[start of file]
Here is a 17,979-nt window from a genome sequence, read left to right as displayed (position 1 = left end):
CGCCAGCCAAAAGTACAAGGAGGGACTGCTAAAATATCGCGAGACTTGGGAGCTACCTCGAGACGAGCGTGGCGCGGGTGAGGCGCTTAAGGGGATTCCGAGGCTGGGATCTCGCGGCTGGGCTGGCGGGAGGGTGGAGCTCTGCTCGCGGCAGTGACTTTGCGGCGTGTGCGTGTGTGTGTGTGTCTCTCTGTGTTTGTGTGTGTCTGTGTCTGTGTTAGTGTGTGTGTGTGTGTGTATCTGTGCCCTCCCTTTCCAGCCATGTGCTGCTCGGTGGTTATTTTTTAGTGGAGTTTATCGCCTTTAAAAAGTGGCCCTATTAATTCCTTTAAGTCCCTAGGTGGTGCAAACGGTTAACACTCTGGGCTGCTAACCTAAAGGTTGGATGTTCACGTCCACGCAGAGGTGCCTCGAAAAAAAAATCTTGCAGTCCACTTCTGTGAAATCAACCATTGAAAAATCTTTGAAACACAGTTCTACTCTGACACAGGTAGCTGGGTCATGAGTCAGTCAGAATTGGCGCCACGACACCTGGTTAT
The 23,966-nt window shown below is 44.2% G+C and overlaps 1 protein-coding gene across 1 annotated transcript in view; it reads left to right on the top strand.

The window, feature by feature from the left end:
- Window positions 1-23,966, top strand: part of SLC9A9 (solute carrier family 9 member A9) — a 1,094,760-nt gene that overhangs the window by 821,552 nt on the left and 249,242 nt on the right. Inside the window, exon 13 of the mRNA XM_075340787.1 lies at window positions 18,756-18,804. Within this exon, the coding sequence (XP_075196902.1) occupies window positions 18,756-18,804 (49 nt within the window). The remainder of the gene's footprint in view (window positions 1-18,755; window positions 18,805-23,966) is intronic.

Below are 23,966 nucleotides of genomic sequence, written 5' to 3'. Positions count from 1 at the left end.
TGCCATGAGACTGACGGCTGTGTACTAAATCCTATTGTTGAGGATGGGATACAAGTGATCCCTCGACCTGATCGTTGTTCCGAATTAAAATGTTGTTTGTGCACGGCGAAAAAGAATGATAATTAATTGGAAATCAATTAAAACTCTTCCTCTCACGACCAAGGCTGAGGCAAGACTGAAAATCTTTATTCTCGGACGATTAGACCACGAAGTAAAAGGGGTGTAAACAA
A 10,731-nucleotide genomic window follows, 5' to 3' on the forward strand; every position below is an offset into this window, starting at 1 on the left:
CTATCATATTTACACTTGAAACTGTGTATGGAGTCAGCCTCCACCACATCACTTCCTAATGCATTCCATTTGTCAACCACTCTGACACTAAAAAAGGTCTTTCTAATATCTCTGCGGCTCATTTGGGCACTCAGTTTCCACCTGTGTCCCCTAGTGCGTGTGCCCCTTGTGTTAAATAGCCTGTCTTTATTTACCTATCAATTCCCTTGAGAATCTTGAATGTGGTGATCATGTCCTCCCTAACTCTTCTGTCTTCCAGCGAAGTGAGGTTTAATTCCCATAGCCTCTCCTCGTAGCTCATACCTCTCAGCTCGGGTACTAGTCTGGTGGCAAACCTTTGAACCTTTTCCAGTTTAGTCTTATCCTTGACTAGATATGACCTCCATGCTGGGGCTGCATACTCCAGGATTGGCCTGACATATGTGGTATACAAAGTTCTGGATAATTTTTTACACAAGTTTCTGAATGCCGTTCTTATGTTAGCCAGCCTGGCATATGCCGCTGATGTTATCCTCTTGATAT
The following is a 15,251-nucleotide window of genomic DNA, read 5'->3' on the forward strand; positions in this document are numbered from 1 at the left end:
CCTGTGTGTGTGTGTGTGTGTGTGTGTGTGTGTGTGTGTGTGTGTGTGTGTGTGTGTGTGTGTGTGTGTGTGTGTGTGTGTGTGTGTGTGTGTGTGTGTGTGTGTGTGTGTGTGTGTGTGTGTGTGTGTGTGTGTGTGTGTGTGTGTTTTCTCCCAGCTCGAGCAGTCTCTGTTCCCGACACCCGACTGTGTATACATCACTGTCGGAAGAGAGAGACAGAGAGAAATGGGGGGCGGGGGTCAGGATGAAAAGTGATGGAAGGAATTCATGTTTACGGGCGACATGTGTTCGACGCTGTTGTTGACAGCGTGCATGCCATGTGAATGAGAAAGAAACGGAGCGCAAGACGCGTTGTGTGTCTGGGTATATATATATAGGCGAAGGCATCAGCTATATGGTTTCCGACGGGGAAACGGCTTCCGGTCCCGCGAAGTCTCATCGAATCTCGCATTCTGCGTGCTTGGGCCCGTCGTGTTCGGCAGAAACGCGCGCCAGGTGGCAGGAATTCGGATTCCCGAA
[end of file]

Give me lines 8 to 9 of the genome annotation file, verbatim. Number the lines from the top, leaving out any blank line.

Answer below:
A 10,731-nucleotide genomic window follows, 5' to 3' on the forward strand; every position below is an offset into this window, starting at 1 on the left:
CTATCATATTTACACTTGAAACTGTGTATGGAGTCAGCCTCCACCACATCACTTCCTAATGCATTCCATTTGTCAACCACTCTGACACTAAAAAAGGTCTTTCTAATATCTCTGCGGCTCATTTGGGCACTCAGTTTCCACCTGTGTCCCCTAGTGCGTGTGCCCCTTGTGTTAAATAGCCTGTCTTTATTTACCTATCAATTCCCTTGAGAATCTTGAATGTGGTGATCATGTCCTCCCTAACTCTTCTGTCTTCCAGCGAAGTGAGGTTTAATTCCCATAGCCTCTCCTCGTAGCTCATACCTCTCAGCTCGGGTACTAGTCTGGTGGCAAACCTTTGAACCTTTTCCAGTTTAGTCTTATCCTTGACTAGATATGACCTCCATGCTGGGGCTGCATACTCCAGGATTGGCCTGACATATGTGGTATACAAAGTTCTGGATAATTTTTTACACAAGTTTCTGAATGCCGTTCTTATGTTAGCCAGCCTGGCATATGCCGCTGATGTTATCCTCTTGATAT